The following disturbing question remains: whether or not we are in the Anthropocene, the degradation of the ecosystem is a real thing. We really are teetering on the edge of an abyss. While the deeper cause of this may lie in the nature of modern science and technology, it is undoubtedly greatly exacerbated by the logic of capitalism. The specter of the Anthropocene looms on a planetary scale and seems more encompassing than capitalism. But the nuts and bolts of the former’s dynamic depend entirely on the latter at present. Earlier, I said that capitalism is not essential to the Anthropocene. This may be true but one could turn the observation around and say what matters is capitalism and the problems it creates, including those involving the ecosystem. The Anthropocene and the issues it raises are a small but crucial part of capitalism, not the other way around. And the current discussion appears to have obscured this basic insight with the many problems of capitalism also being ascribed to the Anthropocene as if they were being recognized for the first time.
Another way of expressing this is to say that the planetary frame of geology is deeply misleading in this context. It deludes one into thinking that one is addressing all there is to address. The relevant totality is that of capital. The easiest way to see this is to try to solve any of the problems of the ecosystem. One is immediately led to tinkering with capitalism. That is, while capitalism sits inside the Anthropocene in a physical, geological sense, the latter sits inside the former in a social sense. And it is the social sense that is the driving force.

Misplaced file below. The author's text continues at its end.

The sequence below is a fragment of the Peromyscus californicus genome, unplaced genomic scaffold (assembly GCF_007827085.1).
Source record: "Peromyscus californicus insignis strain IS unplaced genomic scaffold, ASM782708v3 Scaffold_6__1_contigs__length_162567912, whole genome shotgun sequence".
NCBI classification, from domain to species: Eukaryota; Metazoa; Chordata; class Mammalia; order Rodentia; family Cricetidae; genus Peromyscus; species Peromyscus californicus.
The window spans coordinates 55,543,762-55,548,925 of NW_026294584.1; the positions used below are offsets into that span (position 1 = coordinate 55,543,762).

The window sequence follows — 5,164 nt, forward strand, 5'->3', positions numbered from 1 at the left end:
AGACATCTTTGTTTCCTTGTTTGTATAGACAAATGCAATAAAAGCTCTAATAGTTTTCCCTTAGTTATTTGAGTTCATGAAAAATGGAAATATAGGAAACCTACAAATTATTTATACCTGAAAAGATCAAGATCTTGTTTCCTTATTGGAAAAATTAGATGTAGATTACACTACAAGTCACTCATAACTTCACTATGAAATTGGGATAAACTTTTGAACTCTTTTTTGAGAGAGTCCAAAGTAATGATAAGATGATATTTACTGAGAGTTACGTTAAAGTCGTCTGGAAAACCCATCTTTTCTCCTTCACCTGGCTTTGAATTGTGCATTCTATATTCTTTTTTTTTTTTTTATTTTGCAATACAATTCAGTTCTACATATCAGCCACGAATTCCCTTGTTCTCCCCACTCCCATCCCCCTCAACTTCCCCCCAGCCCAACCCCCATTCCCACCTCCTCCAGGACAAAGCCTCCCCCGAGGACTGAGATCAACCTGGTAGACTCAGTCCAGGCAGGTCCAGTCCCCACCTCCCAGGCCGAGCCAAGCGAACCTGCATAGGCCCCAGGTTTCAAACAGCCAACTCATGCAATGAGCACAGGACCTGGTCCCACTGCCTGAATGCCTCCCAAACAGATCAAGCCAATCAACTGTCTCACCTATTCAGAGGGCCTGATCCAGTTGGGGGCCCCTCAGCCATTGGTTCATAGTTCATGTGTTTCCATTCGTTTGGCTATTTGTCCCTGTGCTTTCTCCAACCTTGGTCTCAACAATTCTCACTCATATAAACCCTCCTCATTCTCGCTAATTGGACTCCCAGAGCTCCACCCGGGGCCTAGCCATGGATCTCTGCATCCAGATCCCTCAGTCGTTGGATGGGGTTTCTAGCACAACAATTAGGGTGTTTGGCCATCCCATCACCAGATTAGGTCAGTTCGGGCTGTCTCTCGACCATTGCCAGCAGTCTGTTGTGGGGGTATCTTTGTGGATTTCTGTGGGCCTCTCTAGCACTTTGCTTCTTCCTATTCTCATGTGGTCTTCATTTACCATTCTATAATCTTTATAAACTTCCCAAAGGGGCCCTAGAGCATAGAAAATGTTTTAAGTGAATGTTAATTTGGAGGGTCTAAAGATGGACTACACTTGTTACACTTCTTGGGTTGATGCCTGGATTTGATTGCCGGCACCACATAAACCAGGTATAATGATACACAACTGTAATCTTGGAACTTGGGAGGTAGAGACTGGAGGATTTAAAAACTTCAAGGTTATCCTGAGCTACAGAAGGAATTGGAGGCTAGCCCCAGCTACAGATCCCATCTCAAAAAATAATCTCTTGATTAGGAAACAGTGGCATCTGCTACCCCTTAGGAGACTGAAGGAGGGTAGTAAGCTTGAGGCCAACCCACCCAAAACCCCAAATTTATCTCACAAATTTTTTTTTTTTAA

Undoubtedly, the problems of the ecosystem are the most pressing because the very survival of the biosphere is at stake. But, so far, I have only described the Anthropocene in negative terms. The Enframing that Heidegger lamented has a deep point to it but one has to be an incurable amnesiac to forget that, prior to modern science, life for everyone was ‘nasty, brutish, and short.’ Arguably, the scientific revolution of the seventeenth century may without exaggeration be called the single most important event in history based on its staggering transformative power. It is because it happened in the West and not in the East that the former could colonize the latter.
What lessons can the art world draw from these observations? The first is to avoid being seduced by the idea of the Anthropocene. And the second is to invent a new orientation to Enframed nature. As Heidegger saw clearly, once the Rhine is challenged to deliver hydroelectric power, the Romantic conception of nature is irrevocably lost. The task for art then becomes, to paraphrase Wallace Stevens, to see nature — and therefore the world — again with fresh eyes.